Maybe — just maybe — the Mayor and the DC Council will decide to do the right thing about the families who will lose what remains of their thrice-cut Temporary Assistance for Needy Families benefits.
I’ve written about the plight of these families often — and more recently, about a proposal to relieve those who’d suffer specific hardships.
The Council could have folded it into the budget for this fiscal year, but kicked the can down the road again — largely because the administration said it had to study the issue.
It still hasn’t taken a position, but it now has recommendations that the Department of Human Services asked a working group to produce, plus advice on what it should do to make TANF better.
So a brief review of the issue, plus an update seem in order.
Families Facing a Crisis
Less than a year from now, roughly 6,560 families, including more than 10,000 children will lose their TANF benefits unless the Mayor and Council agree to reprieve at least some of them.
These families — and more as time goes on — will not only lose those benefits, but have no chance of ever getting them again because the current law sets a 60-month lifetime limit on TANF participation, with no exceptions, no matter what.
They’ll have little or no cash income, unless the parents manage to find steady work on their own. Not a likely prospect, given what we know about TANF “leavers” elsewhere.
We can reach a similar conclusion from the District auditor’s report on parents over the 60-month limit who’d recently received services designed to get them into the workforce.
How the Program Would Change
As I’ve said, the report includes many recommendations, but its main purpose is to guide action on the time limit. To that end, the working group’s first preference would do three things.
First, it would split the per-family cash benefit into a child grant and a parent grant. The child (or children) would get 80% and the parent (or parents) 20%.
This, the report says, would support children, give parents an incentive to participate in work activities and protect the most vulnerable. It would also shield children from sanctions, i.e., benefits cuts imposed when someone in authority decides that parents aren’t doing what their work activity plans require.
Second, it would eliminate the time limit for both child and parent grants. Families would remain eligible so long as they met already-established requirements.
Third, it would adjust the benefit reductions imposed as sanctions — these, recall, to the parent grant only. The initial sanction would remain the same — a 20% cut. The second would be 10% less than now — and the third 40% less, rather than the total cut-off in the current rule.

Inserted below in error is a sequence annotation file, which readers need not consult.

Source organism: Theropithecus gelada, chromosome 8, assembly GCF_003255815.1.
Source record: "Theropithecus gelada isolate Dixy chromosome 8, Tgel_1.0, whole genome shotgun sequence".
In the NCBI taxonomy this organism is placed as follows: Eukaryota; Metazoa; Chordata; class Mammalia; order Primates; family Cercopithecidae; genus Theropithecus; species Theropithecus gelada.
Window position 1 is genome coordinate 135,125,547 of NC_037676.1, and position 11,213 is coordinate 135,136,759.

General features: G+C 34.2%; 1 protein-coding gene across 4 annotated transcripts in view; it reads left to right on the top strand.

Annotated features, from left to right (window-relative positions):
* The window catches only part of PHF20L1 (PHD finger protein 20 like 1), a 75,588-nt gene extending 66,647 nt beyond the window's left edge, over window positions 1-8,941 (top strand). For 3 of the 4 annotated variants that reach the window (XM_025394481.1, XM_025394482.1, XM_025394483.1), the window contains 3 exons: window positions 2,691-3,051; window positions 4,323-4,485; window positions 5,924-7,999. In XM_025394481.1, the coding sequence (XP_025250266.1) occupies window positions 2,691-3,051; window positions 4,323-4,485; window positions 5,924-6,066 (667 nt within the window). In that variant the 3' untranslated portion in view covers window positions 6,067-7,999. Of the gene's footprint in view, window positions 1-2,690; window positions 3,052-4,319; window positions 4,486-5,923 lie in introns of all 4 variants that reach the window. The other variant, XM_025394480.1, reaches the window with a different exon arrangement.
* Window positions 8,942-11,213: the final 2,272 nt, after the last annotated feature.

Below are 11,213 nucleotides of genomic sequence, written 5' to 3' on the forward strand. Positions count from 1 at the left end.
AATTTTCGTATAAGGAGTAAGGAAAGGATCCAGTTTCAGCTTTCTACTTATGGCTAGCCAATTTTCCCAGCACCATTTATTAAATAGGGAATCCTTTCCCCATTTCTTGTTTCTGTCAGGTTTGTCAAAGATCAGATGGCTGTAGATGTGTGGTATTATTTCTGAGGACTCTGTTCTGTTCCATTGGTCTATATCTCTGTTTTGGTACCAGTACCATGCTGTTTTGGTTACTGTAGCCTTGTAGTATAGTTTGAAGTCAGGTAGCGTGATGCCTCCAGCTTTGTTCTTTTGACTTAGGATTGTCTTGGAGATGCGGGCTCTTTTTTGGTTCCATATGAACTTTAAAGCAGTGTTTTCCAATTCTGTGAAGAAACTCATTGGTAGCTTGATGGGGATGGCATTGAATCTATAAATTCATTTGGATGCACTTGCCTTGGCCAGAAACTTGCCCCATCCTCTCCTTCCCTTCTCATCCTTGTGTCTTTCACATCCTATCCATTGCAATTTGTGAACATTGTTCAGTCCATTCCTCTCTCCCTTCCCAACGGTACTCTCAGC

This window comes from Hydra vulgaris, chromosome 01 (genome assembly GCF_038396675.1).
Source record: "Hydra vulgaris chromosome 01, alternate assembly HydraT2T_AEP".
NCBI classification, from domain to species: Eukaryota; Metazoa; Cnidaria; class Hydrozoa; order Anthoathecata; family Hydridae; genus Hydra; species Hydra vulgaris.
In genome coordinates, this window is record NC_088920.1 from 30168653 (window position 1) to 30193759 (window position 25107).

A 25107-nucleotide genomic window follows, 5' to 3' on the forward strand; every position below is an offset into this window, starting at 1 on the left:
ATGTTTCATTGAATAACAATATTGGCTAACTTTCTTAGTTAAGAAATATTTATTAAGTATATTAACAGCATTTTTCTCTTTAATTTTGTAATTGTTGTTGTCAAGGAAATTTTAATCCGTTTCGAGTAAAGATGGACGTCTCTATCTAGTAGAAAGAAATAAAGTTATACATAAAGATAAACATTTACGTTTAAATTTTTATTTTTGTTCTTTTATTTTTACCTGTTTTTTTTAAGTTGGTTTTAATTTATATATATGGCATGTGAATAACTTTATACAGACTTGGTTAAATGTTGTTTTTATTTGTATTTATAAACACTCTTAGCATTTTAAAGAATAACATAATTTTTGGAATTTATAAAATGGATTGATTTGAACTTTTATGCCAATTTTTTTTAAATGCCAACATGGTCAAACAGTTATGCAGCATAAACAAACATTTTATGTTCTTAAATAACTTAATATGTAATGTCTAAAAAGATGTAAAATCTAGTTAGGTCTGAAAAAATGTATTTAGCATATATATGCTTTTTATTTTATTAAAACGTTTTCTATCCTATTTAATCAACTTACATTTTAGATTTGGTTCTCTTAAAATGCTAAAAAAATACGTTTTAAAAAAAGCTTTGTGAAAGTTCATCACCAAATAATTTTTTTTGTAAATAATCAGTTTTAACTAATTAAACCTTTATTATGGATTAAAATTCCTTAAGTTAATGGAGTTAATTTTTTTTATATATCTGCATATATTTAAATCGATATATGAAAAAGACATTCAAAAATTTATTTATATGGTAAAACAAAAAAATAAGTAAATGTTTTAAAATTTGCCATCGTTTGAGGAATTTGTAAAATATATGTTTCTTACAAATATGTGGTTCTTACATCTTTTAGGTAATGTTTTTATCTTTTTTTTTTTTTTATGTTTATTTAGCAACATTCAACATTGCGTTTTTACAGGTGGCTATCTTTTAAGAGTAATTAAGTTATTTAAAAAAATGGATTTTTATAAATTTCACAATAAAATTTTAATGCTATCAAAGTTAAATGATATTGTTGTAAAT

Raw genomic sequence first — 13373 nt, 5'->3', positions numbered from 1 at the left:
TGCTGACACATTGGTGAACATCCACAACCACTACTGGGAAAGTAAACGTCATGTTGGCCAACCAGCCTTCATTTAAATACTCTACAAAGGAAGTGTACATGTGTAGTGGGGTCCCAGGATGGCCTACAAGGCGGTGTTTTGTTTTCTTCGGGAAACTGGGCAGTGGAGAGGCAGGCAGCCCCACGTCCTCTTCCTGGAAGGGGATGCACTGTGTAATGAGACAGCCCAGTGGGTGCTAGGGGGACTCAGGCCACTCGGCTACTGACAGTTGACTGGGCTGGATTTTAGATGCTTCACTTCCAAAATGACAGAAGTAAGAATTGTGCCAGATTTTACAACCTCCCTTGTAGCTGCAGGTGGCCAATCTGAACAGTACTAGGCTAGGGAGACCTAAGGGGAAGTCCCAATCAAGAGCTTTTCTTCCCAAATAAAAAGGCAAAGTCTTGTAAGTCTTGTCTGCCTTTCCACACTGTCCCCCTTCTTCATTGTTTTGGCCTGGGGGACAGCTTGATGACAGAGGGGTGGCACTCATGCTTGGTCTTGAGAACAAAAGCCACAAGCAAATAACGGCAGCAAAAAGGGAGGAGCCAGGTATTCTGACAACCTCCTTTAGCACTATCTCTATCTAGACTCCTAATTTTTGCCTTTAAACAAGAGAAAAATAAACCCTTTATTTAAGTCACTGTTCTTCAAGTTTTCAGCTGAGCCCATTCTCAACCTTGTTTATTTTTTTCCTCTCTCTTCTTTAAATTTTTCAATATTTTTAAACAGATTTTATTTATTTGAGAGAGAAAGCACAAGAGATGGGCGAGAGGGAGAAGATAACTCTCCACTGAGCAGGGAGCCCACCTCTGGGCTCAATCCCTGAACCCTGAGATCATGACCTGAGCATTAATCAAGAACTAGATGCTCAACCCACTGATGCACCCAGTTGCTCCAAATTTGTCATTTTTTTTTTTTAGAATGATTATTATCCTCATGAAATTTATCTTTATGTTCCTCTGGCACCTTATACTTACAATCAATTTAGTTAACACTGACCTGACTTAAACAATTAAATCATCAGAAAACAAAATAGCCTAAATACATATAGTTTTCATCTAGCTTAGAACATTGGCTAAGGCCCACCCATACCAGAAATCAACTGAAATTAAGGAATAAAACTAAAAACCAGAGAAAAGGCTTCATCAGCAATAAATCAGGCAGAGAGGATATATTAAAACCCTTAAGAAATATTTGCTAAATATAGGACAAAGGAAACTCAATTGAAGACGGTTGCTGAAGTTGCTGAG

The less drastic cuts would indirectly help protect children because both grants will, of necessity, go to the parents. Infants, after all, don’t buy their own diapers, preschoolers their own shoes, etc.
And many of a family’s largest costs can’t be divvied up among members — housing, for example, and food, which poor and near-poor families generally have to buy, even if they receive SNAP (food stamp) benefits.
Advantages to Recommended Approach
The overhaul has one obvious advantage. No families would be plunged into dire poverty, with the long-term harms we know that often inflicts on children, e.g., brain damage, chronic physical and mental health problems, neglect and even abuse from over-stressed parents.
Children would also have some protection from the harms stemming from such practical consequences as homelessness and malnutrition. Rolling all these together, they’d have a better chance of completing high school “college and career ready,” as our public schools intend.
The other advantage to the working group’s preferred option is that it’s far simpler to administer than the extensions the pending bill would establish. And it’s free from cracks some families could slip through, e.g., the need for victims of domestic violence to share their problem with virtual strangers.
Instead of various criteria, each with its own tracking system and potential time limit, there’d be only two clear reasons for ending a family’s participation in TANF.
Either it moved out of the District or the parent gained more income than the maximum for eligibility. Parents would still have every reason in the world to prepare for jobs, look for them and do their best to keep them because cash benefits would remain very low.
But there’d always be a safety net for those who initially succeeded, then fell on hard times again. What we now know about the parents over the current time limit or soon to reach it shows how important that’s likely to be. (More about this in a followup.)